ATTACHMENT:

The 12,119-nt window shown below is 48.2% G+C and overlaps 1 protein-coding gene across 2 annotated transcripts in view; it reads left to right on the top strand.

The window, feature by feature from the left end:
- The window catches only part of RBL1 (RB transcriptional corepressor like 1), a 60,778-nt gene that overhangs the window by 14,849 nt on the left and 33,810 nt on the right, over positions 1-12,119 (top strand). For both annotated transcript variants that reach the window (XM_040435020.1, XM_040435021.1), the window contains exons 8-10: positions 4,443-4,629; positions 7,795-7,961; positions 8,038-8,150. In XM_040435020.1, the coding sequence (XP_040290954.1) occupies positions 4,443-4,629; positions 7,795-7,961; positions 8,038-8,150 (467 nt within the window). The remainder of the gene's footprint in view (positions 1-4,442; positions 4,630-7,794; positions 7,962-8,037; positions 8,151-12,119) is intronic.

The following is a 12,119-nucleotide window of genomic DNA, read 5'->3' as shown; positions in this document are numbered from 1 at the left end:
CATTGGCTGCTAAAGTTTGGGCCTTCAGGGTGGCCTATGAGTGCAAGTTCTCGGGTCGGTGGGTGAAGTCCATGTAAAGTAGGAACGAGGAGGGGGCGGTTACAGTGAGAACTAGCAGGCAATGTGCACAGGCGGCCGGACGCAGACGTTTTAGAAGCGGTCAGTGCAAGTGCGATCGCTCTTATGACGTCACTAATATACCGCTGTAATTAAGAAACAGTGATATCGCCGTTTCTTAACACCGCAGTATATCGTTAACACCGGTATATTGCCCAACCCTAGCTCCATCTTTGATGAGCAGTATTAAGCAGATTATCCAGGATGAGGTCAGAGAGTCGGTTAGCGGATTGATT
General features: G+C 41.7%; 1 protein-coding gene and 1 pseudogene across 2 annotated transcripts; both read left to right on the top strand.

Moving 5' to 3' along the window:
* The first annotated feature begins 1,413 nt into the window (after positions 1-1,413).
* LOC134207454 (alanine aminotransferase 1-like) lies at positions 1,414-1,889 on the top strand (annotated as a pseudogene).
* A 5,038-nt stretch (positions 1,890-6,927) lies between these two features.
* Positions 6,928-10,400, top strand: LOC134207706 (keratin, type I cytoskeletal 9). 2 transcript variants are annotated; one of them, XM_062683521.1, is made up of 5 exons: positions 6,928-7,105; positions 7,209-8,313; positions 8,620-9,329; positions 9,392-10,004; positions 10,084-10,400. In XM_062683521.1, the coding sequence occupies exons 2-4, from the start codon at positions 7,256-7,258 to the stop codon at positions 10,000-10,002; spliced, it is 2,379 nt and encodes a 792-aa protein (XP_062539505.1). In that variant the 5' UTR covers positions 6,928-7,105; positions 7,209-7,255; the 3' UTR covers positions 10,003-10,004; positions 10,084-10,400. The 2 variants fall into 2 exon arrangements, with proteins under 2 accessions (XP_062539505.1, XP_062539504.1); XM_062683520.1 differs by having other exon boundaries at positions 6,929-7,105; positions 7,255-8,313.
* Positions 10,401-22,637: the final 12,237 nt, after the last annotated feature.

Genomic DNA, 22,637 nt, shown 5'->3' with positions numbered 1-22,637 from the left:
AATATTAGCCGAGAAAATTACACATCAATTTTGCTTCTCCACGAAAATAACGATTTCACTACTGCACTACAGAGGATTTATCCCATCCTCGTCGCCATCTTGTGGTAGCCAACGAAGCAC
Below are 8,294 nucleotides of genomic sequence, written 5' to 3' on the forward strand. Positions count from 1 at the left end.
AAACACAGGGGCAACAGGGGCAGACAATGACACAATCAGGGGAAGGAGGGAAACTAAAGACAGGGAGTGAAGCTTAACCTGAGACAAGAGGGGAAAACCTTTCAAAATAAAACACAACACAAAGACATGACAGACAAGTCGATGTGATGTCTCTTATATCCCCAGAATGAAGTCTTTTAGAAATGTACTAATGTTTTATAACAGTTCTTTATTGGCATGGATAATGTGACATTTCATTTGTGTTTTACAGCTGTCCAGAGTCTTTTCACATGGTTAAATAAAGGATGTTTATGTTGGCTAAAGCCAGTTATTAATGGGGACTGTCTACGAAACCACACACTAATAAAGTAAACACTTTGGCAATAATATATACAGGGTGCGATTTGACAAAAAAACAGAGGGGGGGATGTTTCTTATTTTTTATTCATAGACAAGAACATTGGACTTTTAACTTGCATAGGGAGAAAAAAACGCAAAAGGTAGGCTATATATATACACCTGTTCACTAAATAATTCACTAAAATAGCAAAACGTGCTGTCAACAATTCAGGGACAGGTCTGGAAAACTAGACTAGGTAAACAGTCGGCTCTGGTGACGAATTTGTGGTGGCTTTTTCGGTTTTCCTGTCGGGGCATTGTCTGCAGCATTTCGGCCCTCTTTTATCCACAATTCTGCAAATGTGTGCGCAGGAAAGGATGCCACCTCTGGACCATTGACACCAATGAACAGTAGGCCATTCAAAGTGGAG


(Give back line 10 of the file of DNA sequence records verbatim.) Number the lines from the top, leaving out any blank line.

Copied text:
* A 5,038-nt stretch (positions 1,890-6,927) lies between these two features.